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Question 3. Suppose Mr.Green is wondering to invest in bond market. He observes the following prices for zero coupon bonds ( pure discount bonds ) that have no risk of default. Semiannual (biannual ) compounding applies. Interest rates are expressed as APR.

name of bond

maturity year

A B C D

0.5 1 1.5 2

price per Yield to zero $100 Maturity rate as APR Face Value Pa y1 1 97 y2 s2 96 y3 s3 95 y4 s4

(1) What is yield to maturity of bond A? 1 %. In case of pure discount bond, zero rate is the same as yield to maturity. (2) Show equations to determine the one and half -year zero rate S3. If necessary, use symbols given in the table.

1

100

Zero rate for 1.5 years satisfies the following equation; 96

Clearans, S3; ans NSolve96

100

1

S3 3 2

S3 2

3

, S3; S3 S3 . ans3;

Print"Zero rate expressed as APR is equal to ", 100 S3 , "." Zero rate expressed as APR is equal to 2.74007.

(3) Suppose that there is coupon bond named Bond E. Bond E has 6% coupon rate and remaining years of 2 years to maturity. Coupon payments are made twice a year starting a half year from now. What should be the price of Bond E. Show an equation to calculate. To do so use numbers given in the above table as much as possible.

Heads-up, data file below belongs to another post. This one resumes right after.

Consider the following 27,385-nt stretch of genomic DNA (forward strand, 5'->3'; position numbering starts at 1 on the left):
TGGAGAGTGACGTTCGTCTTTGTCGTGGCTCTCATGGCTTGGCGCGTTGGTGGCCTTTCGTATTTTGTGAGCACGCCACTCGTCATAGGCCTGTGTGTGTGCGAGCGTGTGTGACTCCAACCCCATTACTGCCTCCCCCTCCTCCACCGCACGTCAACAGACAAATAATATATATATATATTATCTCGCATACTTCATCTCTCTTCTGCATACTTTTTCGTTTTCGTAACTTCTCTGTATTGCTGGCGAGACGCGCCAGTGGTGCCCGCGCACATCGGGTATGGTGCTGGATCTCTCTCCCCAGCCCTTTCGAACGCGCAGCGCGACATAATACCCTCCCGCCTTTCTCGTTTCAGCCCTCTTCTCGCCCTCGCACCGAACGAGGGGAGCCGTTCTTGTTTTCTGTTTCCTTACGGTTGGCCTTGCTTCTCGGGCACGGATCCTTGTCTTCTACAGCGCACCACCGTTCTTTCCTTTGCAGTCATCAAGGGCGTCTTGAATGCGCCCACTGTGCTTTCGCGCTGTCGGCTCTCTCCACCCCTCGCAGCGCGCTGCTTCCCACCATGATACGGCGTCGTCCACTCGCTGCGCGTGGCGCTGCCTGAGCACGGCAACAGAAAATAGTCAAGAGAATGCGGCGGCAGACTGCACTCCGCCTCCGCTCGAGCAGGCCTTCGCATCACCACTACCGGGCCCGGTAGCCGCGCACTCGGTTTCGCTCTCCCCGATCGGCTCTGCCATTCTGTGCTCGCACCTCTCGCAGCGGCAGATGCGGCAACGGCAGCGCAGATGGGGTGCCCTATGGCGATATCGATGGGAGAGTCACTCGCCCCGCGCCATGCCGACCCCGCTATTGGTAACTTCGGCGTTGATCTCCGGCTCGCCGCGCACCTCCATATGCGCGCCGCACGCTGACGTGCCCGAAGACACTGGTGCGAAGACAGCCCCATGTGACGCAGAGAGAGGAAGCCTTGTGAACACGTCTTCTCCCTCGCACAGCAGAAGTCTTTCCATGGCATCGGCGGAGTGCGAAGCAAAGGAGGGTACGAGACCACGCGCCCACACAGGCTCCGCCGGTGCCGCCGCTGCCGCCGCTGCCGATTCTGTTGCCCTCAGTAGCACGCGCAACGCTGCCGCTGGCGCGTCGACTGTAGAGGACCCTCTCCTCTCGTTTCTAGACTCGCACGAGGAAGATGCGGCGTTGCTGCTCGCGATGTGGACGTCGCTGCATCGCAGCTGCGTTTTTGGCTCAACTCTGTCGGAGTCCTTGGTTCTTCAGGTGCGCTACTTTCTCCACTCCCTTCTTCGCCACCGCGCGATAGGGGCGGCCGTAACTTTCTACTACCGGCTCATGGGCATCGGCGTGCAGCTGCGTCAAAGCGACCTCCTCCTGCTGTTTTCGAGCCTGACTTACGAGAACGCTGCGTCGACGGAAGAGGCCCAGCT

¤ 95

We know that , 97

100

1

S2 2

2

100

1

, 96

S3 3 2

,

100

1

S4 4 2

. We use these relationships.

Print"price ",

3

3

1.005

97 100

3

96

103

100

95 100

price 106.625

Question 4. You collected data about zero rates from various bonds traded in the market. Semiannual compounding applies. ∏ maturity in years zero rate as APR

current situation 0.5 1 1.5 2 2.5 S1

S2

S3

S4

S5

zero rate in decimal 0.03 0.05 0.07 0.09 0.11 notation, APR

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(1) Draw “zero rate yield curve” . ClearA;

We draw a graph of relationship between maturity and zero rates. In the following, we read 2nd and 3ird row from 2nd column to 6th column. Then we plot these pairs. By “ Table[ { ... }, { k, 2, 6 } ]” , we make list of pairs. ∏ " maturity in years"

A

"current situation" 0.5 1 1.5 2 2.5 ;

"zero rate in decimal 0.03 0.05 0.07 0.09 0.11 notation, APR" Clearpoint; point ListPlotTableA2, k, A3, k, k, 2, 6, AxesLabel " year", "", ImageSize 180 % 0.10 0.08 0.06 0.04 0.02 year 1.0

1.5

2.0

2.5